Oral arguments on gay marriage take place before the Supreme Court the last week of March, and the pile of amicus briefs filed by interested parties long ago passed the point of redundancy. We prefer briefs filed by disinterested parties, such as the one put before the Court earlier in the month by Leon Kass of the University of Chicago and Harvey Mansfield of Harvard University. The Kass-Mansfield brief is silent on the larger question of gay marriage as social policy. The professors instead confine themselves to a shared area of expertise: the relation between social science and cultural and political life, which they have pondered and written about for many years.
Our robed masters
AP IMAGES / Pablo Martinez Monsivais
The brief is an attempt at intellectual hygiene. Among the many annoying tics of contemporary liberalism is its insistence that liberal social policies are always and everywhere determined by the latest findings of social science. Redistribution, affirmative action, tighter economic regulation—name the policy and you’re sure to find some associate professor of some social science or another beavering away with a labful of undergraduates to discover its benefits. Such are the claims made for gay marriage. “More than thirty years of social science,” as one piece of NPR agitprop declared on Morning Edition last week, have demonstrated that children raised by homosexual couples show “no difference” in social outcomes from children reared in heterosexual households. And more recent cutting-edge data show the salubrious effects of gay marriage in general. We are told.
It is the aim of Kass and Mansfield to wave the Supreme Court away from “scientific findings” that are produced by culture warriors, as the findings in the field of “gay studies” nearly always are. “The social and behavioral sciences,” they write, “have a long history of being shaped and driven by politics and ideology.” They note pointedly that two generations ago, the “scientific consensus,” as represented by the American Psychiatric Association, was that homosexuality was a “mental disorder.” The consensus was publicly reversed in 1973, and science, to paraphrase Mae West, had nothing to do with it: Both positions, before and after, were determined by political and cultural considerations.
Now, of course, the American Psychological Association, which waited until 1975 to “depathologize” homosexuality, tries to lend its shaky intellectual credibility to the cause of gay marriage in general and gay parenting in particular. In 2005, it issued a bull declaring the “no difference” finding a matter of settled science. Kass and Mansfield point to a recent paper by Loren Marks of LSU, who had the temerity (and professional death wish) to go back and actually read the 59 studies the APA cited in its decree. They were shot through with conceptual and methodological flaws: small, nonrandom “convenience” samples, a recurring lack of control groups, shifting and poorly defined outcomes, and a steady pattern of comparing apples to oranges—for example, placing the children of intact, well-to-do lesbian households up against children reared by single heterosexual parents.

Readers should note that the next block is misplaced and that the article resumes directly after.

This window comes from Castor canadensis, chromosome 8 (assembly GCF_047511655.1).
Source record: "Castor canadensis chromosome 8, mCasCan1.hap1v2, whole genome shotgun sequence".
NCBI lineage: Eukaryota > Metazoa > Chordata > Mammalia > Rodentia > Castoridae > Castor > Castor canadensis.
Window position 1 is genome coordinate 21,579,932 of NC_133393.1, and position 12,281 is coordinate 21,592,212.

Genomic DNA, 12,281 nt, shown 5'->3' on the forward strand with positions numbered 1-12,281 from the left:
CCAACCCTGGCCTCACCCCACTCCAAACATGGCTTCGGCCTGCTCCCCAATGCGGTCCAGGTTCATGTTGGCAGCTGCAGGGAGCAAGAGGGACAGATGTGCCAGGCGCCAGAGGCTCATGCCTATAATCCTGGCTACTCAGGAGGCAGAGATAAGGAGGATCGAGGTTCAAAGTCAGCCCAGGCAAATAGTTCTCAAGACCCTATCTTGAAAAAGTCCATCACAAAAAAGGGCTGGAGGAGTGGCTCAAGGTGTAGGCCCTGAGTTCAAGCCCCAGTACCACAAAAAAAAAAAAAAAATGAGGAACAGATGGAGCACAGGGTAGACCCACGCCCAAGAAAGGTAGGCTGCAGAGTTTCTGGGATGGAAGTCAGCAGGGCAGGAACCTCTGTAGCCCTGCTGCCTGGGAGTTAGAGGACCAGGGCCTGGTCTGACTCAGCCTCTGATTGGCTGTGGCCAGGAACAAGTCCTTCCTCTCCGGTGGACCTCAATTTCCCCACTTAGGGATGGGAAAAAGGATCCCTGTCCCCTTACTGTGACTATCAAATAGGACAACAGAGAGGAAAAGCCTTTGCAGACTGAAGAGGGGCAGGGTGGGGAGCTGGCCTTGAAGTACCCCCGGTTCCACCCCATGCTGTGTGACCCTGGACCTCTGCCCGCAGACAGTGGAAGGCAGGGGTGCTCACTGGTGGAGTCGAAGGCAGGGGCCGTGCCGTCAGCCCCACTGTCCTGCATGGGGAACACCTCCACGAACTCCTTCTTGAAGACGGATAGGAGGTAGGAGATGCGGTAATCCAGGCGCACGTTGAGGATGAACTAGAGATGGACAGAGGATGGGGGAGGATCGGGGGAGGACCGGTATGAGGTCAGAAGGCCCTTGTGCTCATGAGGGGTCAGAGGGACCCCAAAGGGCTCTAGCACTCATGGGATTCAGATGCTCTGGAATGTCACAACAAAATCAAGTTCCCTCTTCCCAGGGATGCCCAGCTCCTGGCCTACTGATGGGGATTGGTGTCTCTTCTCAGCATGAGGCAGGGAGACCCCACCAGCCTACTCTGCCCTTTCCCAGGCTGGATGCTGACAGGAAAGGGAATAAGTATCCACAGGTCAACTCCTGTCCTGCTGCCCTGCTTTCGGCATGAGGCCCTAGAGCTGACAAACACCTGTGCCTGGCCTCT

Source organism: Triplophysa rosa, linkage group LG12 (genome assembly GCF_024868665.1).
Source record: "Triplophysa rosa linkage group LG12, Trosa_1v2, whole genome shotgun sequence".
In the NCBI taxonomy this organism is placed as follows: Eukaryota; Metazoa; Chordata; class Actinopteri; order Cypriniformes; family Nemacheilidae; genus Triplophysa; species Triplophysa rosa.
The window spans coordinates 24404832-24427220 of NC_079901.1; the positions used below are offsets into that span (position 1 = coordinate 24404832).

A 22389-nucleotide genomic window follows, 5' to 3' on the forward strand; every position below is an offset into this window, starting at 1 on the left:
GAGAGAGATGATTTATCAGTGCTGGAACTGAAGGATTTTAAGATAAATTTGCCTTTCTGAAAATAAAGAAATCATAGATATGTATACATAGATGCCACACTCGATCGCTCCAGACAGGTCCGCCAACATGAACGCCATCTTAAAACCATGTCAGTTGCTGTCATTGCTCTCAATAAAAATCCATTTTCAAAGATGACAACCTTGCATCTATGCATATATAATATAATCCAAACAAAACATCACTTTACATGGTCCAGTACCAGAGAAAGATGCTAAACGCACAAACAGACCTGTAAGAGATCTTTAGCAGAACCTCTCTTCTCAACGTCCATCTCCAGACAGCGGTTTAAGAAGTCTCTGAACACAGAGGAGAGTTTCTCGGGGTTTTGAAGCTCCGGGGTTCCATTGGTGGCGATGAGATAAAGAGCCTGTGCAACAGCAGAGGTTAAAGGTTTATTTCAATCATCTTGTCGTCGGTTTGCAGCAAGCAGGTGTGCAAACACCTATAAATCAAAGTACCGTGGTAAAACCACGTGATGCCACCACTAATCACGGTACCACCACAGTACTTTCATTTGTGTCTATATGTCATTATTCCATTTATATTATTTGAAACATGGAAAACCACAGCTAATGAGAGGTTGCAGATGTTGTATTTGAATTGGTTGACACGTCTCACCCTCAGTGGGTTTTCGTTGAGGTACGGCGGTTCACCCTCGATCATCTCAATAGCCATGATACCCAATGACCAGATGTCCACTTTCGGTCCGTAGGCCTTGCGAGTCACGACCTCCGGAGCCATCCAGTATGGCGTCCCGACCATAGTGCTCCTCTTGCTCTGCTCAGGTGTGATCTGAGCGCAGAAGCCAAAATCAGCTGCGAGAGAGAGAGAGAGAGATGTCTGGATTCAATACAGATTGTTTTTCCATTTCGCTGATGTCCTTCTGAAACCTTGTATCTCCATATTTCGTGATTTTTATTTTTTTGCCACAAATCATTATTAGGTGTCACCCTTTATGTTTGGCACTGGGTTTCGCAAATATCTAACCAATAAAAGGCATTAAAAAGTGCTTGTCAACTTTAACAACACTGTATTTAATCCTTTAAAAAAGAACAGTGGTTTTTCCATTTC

In all aspects of gay marriage, Kass and Mansfield write, the “body of research . . . is radically inconclusive.” There’s good reason for this, aside from the suspect motives and methods of the researchers themselves. Same-sex marriage and child rearing by self-defined same-sex couples are recent innovations. Whatever effects may flow from these unprecedented arrangements, good or bad or neutral, they are scientifically unknowable until gay marriage and child rearing are widespread enough to yield large samples that can be studied according to a rigorous methodology. “Large amounts of data collected over decades,” write Kass and Mansfield, “would be required before any responsible researcher could make meaningful scientific estimates of the effects.” And on these issues disinterested researchers are hard to come by.
Kass and Mansfield are well-known conservatives, as well as men practiced in the business of social science, and we may presume that they’re skeptical of gay marriage. This makes their amicus brief a necessary complement to another brief that has received much more publicity, submitted to the Court in favor of gay marriage and signed by a long list of . . . of . . . well, what are they anyway? Opening their amicus brief with a declaration of interest, they write: “Amici are social and political conservatives, moderates, and libertarians” who have decided that the Supreme Court must intervene to establish gay marriage nationwide.
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